Martha Is Dead – Civil War​

Martha Is Dead - Civil War

PS4, PS5, Xbox One, Xbox Series, PC

It’s hard reviewing games sometimes, especially ones with strong emotional tones. A year ago, this would have been easy for me. I could disconnect myself from the feelings, and see them objectively: What is the music trying to achieve? The lighting? The camera? The words being used? All of these come together into one cohesive question: What is the game trying to make me feel here?

A year ago, I didn’t feel very much emotion, at all. Through a lot of mindfulness, self-reflection and psychological counselling I am growing as a person. I am feeling. But that makes this review all the more difficult. Let me explain.

Martha is Dead is a game that does not pull its punches. You play as Giulia, a young girl who loves photography and discovers her sister (Martha) has drowned in the lake near their house. Your aim is to find out what happened to her. Did she kill herself? Was she claimed by the White Lady, a folklore legend of the lake?

With Tuscany nearing the end of World War II being the backdrop, the game looks absolutely gorgeous. On PC, with the combination of DLSS and ray-tracing, the way the light hits things in the world is jaw-dropping. Combine this with some interesting gameplay decisions around normal tasks (such as developing photos), and the game defaulting to the developer’s native tongue of Italian, and the game is just soaked with immersion.

Your days in the game generally come down to a few things: wake up, get dressed, read the paper if you’d like, then head out and take some photos, maybe do some sidequesting, walk to a point, ingest some story, walk back and develop some photos. It’s the minutiae that makes it special though. For starters, playing around with an antique camera is absolutely amazing, and LKA put a lot of effort into making it varied. A tripod, different lenses, different films all mean that if you’re a bit of a photography buff (I’m not, I am awful at it) then you can take a lot of masterful photos. This system in a more open-world game based on photography such as Afrika for the PS3 would be absolutely amazing. Here, it’s something to distract you in a good way. Other distractions include actually developing your photos, a process that does that some time but isn’t too tedious, and during one specific side mission, using morse code via a telegraph. I thought I’d hate hammering away on the telegraph using the code given but I actually got into a rhythm with it and quite enjoyed it. Receiving a message back requires you to decode it using the same table and I found this good fun. A few times I didn’t really understand what exactly the message was meant to say but the game was quick enough to set me on the right course.

I’ve been dodging and dancing around the story quite a bit. At around the six or seven hours it took me to complete, there isn’t a whole lot that can be said without spoiling things. This is an extremely hard hitting narrative, and multiple times I needed to put the game down as every inch of morality and humanity winced in discomfort. I see people describing this as horror, but I don’t think that’s completely true. It’s much more like a psychological thriller. The game isn’t aiming to scare you. It doesn’t have to. It wants to make you reflect on the actions that you as a player are doing. It wants you to really plumb the depths of yourself, to wipe away all of the ideas you have about what you would and wouldn’t do, and take some truly drastic actions as Giulia.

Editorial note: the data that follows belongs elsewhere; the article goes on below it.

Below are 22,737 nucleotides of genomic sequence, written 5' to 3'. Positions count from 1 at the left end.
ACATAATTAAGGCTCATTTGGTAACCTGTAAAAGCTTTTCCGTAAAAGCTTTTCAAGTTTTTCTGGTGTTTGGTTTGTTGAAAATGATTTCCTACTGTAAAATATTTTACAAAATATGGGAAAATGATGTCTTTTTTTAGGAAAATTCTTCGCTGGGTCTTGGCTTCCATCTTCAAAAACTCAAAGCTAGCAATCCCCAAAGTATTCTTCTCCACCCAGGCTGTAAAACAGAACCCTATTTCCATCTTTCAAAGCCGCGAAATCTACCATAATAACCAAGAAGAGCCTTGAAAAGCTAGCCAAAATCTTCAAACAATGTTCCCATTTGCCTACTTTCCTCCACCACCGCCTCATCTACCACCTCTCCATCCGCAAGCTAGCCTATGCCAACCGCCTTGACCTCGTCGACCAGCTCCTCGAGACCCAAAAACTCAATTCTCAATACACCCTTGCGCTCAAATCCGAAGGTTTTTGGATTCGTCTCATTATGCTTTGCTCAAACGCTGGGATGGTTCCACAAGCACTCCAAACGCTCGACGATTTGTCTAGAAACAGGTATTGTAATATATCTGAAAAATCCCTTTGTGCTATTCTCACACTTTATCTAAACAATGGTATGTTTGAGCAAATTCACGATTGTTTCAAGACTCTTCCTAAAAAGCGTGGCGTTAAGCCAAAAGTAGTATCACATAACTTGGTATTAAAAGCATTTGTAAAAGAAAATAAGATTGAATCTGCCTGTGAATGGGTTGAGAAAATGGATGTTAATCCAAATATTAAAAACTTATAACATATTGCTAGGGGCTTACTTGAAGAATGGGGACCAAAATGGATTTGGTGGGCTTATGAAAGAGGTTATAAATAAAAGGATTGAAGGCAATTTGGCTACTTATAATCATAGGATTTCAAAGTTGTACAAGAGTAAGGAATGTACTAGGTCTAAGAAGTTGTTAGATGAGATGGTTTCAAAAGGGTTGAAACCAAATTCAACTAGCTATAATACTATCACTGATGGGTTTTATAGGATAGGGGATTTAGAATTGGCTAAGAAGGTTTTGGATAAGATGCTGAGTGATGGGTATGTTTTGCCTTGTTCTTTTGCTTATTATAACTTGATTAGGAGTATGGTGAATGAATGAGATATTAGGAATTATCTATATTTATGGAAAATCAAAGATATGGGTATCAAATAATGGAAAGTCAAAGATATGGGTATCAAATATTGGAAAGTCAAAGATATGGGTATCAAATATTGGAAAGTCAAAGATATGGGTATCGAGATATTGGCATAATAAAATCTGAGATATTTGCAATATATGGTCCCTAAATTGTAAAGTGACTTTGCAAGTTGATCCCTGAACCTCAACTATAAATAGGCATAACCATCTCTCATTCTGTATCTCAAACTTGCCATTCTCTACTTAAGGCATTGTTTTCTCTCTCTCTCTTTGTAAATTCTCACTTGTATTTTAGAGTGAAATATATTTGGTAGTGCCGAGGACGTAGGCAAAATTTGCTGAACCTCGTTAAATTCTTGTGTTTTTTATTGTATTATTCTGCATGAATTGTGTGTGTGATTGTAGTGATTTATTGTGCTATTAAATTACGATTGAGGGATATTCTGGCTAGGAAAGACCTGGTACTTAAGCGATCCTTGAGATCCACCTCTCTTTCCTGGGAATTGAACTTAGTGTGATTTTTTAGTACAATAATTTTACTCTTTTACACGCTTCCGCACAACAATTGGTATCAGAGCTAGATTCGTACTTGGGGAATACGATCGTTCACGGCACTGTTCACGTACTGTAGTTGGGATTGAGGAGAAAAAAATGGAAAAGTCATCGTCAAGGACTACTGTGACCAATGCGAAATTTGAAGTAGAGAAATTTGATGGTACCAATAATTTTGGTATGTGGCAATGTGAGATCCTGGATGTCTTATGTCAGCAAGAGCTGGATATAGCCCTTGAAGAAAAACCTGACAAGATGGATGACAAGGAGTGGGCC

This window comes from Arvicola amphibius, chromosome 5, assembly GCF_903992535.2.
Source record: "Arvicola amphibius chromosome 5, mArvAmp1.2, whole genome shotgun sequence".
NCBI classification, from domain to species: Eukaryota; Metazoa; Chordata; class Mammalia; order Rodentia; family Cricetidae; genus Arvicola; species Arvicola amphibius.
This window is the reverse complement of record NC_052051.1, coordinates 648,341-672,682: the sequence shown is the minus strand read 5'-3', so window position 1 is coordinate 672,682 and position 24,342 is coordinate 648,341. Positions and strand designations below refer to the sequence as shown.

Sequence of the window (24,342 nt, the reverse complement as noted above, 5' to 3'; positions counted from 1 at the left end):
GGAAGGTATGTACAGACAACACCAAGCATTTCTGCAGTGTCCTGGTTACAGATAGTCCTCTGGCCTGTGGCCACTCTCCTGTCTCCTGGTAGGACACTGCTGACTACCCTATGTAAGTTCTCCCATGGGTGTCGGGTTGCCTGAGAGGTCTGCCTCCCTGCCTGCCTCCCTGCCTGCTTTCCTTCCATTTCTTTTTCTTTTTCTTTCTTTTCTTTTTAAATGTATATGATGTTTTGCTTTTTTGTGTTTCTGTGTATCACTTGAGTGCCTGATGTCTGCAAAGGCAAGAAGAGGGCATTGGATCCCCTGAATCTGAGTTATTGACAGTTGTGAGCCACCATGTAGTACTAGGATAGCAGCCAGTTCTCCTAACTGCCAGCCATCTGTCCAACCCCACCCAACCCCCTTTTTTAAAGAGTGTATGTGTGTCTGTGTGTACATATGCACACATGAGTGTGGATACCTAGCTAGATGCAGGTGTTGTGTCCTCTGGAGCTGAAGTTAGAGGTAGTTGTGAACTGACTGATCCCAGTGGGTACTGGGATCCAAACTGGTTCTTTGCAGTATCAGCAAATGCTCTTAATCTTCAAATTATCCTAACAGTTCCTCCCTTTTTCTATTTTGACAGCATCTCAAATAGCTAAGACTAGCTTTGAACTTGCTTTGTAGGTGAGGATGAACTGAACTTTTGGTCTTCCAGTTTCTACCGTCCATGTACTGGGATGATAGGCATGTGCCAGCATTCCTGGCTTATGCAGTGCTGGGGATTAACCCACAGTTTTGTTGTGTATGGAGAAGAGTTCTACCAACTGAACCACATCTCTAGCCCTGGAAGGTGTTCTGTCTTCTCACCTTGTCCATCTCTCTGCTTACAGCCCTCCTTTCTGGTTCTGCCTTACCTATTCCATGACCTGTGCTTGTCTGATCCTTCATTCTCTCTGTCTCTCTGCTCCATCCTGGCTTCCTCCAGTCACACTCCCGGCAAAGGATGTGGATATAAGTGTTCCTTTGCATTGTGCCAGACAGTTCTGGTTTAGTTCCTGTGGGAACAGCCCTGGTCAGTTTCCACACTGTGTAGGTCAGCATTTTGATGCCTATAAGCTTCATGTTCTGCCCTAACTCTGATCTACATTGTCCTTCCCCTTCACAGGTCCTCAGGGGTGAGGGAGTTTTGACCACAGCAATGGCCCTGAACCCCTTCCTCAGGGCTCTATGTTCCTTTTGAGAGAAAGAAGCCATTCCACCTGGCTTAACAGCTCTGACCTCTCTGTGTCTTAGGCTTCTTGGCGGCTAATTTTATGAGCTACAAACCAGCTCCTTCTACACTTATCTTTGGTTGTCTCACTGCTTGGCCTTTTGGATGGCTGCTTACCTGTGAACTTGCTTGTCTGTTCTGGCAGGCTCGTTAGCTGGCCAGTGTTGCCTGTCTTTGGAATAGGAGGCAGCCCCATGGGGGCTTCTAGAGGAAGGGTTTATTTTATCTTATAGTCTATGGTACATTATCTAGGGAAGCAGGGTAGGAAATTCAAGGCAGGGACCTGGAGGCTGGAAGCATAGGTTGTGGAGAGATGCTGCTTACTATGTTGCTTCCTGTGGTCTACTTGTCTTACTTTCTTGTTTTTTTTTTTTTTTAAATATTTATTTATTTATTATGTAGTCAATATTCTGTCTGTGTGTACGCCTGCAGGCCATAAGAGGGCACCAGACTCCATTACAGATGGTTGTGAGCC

Deep down, when you scrape away the gorgeous graphics and the photography and the backdrop of the war, this is a story about family. Warts and all. I’ll say, again without saying too much, that this game really screwed me up. Some of these themes struck really true for me and that’s why I love it so much. This is the correlation this game actually has with horror. Horror mainly works when it plays with something close to you. Home invasions, demonic possession, slashers; they all work when you’re afraid of those themes. This game will still be strong thematically for someone who hasn’t been through some of the things that happen, but if they have then this is a truly horrific, self-reflective experience.

It’s not all sunshine and rainbows for the game though. I said it’s gorgeous but it’s got rough optimisation. I dropped my settings down from Ultra despite my PC being able to handle it because I was having large stuttering issues and framerate drops, and I still had a slew of issues on medium. These things will be sorted out in time but it would be remiss of me not to mention them. Really takes you out of the experience too.

The bike riding is also terrible. Were decent bikes not invented until much later? I was actually glad I didn’t unlock the bike until the penultimate chapter. Unfortunately, a lot of the really cool set dressing such as the war, the vineyard, and especially the White Lady doesn’t get used to their fullest. Again, this is a story about family at its core, but I was still a bit sad. I’m a sucker for wartime stories and folklore.

I’ll say it again; this game is a psychological thriller and it really screwed me up. I adored the whole experience but it did affect me. I’ve actually never been affected by a game in such a way. It’s a breath of fresh air, but one I am not looking forward to doing again anytime soon. Martha is Dead is something really special to me and whilst I think your mileage may vary, I still believe that this game should be played by people who really want a story they can dig their teeth into. Just don’t be shocked if you bite off more than you can chew.

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